A few weeks ago, somebody asked me how to substitute an aggregated zero with a square. I suggested using UTF-8 symbols in a calculated field in order to reach that result. The calculation would look something like this:
IF SUM([Your Field])=0 THEN "■" ELSE STR(SUM([Your Field])) END
It’s not ideal, in my opinion, because you force a numeric value into a string field, but the user was happy, and that was the end of that.
That is… until today.
Somebody asked me how to turn back a field where zeroes were exchanged for a string into simply showing the value zero. Since zero and null sound pretty much the same in German, I misunderstood his intent at first. I suggested he right-click his way into the formatting menu and reset the option “special values”. This field is used to substitute your null values by text of your choosing.
That, of course, wasn’t the correct answer, but my reply pointed him into the right direction. Looking at the options, he realized that he had changed the sheet-specific format for his field. Tableau helps you there by printing the headers in bold if you’ve diverged from the default setting. You can simply right-click on the header and select “clear” in order to reset the format.
But that was how I found out how you can substitute your zeroes in a much easier and far more comfortable way: you can simply add a format after a second semicolon.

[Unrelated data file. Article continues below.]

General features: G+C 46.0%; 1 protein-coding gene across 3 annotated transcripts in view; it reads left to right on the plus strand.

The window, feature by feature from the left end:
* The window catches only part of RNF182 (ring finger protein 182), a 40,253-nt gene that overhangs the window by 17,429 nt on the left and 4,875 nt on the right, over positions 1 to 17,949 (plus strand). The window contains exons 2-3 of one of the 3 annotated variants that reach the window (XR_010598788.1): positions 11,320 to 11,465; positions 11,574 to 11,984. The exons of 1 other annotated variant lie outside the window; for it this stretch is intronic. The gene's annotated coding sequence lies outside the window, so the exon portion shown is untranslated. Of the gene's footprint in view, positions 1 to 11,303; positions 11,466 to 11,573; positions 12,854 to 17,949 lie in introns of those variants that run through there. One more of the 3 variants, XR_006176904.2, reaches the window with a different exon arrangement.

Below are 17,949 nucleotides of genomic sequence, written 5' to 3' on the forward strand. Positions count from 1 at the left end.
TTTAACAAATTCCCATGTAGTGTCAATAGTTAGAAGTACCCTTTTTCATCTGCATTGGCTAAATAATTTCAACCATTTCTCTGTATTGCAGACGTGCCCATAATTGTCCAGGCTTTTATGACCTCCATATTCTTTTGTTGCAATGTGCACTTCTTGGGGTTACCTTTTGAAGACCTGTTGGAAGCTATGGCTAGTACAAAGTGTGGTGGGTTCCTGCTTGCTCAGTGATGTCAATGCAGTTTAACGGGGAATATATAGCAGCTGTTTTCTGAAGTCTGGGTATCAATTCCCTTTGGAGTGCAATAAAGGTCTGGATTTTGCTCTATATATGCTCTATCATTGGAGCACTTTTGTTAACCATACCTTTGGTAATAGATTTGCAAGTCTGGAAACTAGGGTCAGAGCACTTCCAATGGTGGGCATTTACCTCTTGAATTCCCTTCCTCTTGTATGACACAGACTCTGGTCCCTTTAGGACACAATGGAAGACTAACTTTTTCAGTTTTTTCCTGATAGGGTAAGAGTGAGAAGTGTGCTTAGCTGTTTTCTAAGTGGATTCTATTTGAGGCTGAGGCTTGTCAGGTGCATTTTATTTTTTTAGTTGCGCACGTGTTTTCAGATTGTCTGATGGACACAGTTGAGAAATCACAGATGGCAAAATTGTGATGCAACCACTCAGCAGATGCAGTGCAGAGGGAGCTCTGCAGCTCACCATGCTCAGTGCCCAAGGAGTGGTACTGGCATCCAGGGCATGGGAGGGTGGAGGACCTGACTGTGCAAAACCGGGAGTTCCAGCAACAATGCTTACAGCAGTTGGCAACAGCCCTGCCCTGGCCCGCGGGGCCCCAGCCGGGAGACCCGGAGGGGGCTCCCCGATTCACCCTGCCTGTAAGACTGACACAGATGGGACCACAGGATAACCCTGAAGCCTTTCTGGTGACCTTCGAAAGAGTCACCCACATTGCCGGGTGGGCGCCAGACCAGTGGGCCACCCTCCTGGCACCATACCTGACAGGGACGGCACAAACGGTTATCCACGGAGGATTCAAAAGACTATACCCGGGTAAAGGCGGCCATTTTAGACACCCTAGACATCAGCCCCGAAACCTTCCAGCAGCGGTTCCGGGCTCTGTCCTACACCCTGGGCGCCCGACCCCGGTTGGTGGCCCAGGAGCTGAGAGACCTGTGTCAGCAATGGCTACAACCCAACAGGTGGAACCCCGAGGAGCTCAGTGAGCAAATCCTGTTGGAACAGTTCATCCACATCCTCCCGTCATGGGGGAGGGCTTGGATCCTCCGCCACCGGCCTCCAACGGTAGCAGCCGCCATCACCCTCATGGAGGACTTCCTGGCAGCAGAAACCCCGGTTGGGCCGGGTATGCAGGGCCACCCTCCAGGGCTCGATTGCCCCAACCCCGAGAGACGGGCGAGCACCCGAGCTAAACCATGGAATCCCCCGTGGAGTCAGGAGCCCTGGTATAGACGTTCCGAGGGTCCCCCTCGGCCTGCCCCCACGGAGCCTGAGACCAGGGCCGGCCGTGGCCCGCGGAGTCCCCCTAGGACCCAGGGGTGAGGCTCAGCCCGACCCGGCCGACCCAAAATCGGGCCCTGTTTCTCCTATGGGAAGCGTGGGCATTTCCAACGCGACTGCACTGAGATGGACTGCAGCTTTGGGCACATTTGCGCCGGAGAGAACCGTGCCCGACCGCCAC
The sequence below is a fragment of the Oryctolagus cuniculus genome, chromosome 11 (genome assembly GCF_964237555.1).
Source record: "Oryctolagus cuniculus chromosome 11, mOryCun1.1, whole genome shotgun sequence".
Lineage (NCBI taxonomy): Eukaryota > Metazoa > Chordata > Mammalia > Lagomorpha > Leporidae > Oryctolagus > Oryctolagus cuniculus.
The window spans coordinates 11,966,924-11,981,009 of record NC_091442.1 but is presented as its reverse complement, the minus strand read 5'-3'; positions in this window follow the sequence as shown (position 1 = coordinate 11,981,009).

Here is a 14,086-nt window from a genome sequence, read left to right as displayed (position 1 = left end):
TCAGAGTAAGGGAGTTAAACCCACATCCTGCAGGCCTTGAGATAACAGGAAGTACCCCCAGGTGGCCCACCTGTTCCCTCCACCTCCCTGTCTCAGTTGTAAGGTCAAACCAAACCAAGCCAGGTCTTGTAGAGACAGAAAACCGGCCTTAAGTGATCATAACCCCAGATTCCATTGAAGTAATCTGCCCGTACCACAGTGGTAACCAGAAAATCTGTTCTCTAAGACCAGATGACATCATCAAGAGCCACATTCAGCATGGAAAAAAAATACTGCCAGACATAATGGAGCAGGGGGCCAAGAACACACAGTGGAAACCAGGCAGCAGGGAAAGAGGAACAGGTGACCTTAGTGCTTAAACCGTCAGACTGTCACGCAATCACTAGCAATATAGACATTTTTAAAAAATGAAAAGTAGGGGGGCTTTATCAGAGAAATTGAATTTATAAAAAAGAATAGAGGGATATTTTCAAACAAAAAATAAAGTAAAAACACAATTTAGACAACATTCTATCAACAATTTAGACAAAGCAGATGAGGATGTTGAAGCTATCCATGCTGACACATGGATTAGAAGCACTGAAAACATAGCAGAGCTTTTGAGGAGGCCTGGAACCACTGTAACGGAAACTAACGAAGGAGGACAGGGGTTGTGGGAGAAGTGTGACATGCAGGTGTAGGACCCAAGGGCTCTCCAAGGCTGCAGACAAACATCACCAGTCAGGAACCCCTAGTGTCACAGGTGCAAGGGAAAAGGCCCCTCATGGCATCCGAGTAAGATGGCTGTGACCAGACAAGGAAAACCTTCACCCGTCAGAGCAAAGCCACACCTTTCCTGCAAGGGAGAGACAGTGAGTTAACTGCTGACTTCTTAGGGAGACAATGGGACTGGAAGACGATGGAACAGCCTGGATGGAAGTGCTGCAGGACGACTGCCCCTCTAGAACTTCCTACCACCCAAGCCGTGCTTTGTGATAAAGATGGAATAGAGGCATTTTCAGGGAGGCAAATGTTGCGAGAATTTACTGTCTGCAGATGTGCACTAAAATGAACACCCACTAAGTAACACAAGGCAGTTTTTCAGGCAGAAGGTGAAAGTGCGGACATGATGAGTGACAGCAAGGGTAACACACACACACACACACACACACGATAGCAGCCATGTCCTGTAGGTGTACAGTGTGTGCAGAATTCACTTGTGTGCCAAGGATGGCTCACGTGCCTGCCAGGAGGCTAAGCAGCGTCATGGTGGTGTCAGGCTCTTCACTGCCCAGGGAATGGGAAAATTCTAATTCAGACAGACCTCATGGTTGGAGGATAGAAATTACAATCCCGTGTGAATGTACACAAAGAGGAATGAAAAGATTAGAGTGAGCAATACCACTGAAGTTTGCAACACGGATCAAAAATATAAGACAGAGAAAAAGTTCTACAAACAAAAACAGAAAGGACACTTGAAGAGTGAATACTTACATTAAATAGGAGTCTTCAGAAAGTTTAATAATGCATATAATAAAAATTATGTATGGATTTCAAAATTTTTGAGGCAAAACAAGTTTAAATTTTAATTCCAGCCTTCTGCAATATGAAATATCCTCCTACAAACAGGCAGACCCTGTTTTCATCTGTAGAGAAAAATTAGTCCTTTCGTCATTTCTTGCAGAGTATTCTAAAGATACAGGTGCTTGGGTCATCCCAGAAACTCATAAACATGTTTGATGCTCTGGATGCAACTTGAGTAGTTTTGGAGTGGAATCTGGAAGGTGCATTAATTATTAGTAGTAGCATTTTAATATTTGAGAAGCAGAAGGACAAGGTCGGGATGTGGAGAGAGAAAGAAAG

What do I mean by that?
When you format your numbers, you can opt to use a custom format. This is helpful if you want to include special symbols or prefixes depending on whether your values are positive or negative. The formatting goes something like this:
[positive values];[negative values]
One of my favourite formats to use for percent difference is this:
▲ +0.0%;▼ -0.0%
But I learned today that there’s not only the semicolon between positive and negative value format. You can add a second semicolon and insert your preferred format for zero values, as well! The result looks like this:
[positive values];[negative values];[zero values]
For my example, I used the median Discount of the Superstore and had it display “no discount” if the value was zero. Since there’s no negative Discount, I simply left the space between the two semicolons blank:
You can play with this however you like, of course. It might be interesting to change the formatting of a table calculation over difference to the previous period, for example. In my case, I substituted positive and negative and zero values with different texts:
"more than previous period";"less than previous period";"no change"
The benefit here is that this approach allows your field to remain numerical, meaning you can still use it in continuous colour legends and create axes with it. In my first approach where I converted the numerical value into a string using a calculated field, you would need the original field to do all these things and then use the calculation to label everything, which is not very user-friendly and makes for a higher maintenance effort.
I hope you will find this as useful as I do.